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Fatal and nonfatal occupational injuries involving wood chippers - United States, 1992-2002.
JAMA J Am Med Assoc 2005 Jan; 293 (4):418-419
Tree damage from storms and routine tree-trimming operations prompt the need for disposing of branches and brush. Mobile wood chippers shred branches and tree trimmings into mulch. Branches are fed into a chute, in which rotating blades macerate the wood. Mobile chippers pose potential dangers to operators, who can become caught in the feed mechanism and pulled into the rotating chipper knives or struck by the hood of the machine while it is being opened or closed with the knives still rotating. This report summarizes data describing fatal and nonfatal injuries related to occupational wood chipper use, which indicate that those working with mobile wood chippers are at risk for serious injury and death, but that these injuries can be prevented through proper training, machine maintenance, and the use of personal protective equipment.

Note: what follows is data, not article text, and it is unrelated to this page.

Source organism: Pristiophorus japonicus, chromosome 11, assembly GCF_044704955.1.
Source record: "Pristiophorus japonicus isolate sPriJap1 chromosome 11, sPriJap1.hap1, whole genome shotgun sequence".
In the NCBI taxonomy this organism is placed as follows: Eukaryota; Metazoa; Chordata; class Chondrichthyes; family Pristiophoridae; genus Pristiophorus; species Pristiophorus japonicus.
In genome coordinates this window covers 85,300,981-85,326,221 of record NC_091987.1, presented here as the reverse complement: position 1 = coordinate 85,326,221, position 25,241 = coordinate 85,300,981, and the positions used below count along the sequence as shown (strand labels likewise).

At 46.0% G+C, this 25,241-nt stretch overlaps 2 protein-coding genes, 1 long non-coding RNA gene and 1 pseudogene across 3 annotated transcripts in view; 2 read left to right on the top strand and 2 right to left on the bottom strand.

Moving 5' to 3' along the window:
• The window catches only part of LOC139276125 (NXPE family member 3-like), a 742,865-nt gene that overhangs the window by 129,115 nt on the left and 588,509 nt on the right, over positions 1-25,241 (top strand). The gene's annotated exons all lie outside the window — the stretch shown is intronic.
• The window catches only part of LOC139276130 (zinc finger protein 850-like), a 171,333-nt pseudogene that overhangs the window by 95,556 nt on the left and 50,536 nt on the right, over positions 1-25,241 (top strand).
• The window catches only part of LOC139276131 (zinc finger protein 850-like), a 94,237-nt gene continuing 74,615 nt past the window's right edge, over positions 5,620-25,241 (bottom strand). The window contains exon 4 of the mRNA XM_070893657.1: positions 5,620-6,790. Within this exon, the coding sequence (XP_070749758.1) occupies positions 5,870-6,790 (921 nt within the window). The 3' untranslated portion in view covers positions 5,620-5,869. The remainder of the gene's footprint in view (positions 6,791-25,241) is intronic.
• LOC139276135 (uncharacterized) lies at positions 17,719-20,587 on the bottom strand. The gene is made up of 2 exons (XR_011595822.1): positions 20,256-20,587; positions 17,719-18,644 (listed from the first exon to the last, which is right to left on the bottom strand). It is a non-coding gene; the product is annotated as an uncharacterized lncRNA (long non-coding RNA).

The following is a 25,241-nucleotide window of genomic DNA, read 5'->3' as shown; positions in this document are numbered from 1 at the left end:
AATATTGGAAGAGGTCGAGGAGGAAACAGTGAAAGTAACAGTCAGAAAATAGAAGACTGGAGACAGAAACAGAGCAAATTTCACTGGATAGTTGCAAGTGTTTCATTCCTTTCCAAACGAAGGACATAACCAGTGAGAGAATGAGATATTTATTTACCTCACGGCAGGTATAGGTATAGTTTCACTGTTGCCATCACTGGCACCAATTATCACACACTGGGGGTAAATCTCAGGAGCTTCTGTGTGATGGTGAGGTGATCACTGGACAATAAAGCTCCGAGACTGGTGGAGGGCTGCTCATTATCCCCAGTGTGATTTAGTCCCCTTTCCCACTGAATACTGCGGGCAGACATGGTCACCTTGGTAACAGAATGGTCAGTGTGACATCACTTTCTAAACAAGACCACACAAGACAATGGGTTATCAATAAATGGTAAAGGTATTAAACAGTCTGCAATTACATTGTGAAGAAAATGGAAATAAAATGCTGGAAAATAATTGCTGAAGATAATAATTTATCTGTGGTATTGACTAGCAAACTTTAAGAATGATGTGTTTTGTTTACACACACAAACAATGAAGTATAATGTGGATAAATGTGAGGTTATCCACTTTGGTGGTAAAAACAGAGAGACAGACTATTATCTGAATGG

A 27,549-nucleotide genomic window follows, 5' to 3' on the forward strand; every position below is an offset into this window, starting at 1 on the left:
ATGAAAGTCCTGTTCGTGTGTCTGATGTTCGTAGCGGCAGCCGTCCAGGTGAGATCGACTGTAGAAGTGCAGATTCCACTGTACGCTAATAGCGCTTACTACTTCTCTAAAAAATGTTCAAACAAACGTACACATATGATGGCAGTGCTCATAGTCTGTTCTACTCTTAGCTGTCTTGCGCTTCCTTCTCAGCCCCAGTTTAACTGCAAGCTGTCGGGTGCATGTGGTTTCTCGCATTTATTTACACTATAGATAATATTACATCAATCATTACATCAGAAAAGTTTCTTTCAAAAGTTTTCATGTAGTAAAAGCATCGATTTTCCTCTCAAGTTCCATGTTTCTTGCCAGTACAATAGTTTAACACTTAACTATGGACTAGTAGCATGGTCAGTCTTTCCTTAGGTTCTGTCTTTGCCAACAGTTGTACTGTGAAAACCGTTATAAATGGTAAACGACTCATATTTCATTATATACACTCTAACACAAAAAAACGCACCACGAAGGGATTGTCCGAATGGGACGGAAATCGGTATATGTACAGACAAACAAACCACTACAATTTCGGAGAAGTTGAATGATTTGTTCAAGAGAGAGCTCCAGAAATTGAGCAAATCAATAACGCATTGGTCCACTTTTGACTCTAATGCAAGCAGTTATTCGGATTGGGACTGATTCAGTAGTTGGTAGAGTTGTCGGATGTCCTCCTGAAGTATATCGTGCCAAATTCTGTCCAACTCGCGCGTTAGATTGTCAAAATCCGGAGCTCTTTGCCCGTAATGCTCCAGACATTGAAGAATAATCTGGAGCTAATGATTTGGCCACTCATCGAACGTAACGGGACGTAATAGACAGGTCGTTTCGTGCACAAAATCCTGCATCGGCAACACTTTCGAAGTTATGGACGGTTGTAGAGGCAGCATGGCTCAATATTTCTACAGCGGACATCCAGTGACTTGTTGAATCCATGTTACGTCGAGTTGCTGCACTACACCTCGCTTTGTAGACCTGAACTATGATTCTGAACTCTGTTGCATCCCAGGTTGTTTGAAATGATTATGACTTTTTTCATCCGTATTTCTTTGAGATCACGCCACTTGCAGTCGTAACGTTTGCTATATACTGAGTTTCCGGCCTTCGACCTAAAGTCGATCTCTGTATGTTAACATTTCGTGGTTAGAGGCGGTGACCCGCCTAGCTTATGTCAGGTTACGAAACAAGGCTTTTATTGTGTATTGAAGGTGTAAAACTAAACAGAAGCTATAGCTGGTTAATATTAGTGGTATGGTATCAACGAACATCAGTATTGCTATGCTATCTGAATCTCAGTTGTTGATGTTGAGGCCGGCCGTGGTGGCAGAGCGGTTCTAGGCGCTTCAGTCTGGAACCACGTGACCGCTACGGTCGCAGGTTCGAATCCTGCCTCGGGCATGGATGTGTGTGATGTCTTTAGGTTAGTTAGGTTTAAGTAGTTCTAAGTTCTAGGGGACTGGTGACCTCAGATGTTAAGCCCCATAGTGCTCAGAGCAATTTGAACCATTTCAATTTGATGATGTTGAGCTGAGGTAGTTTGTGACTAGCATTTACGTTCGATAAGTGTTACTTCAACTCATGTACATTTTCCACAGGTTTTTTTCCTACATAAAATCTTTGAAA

Machine-operation; Machine-operators; Mortality-data; Injuries; Traumatic-injuries; Occupational-hazards; Forestry; Forestry-workers; Lumber-industry; Lumber-industry-workers
Issue of Publication
Journal of the American Medical Association
Page last reviewed: September 2, 2020
Content source: National Institute for Occupational Safety and Health Education and Information Division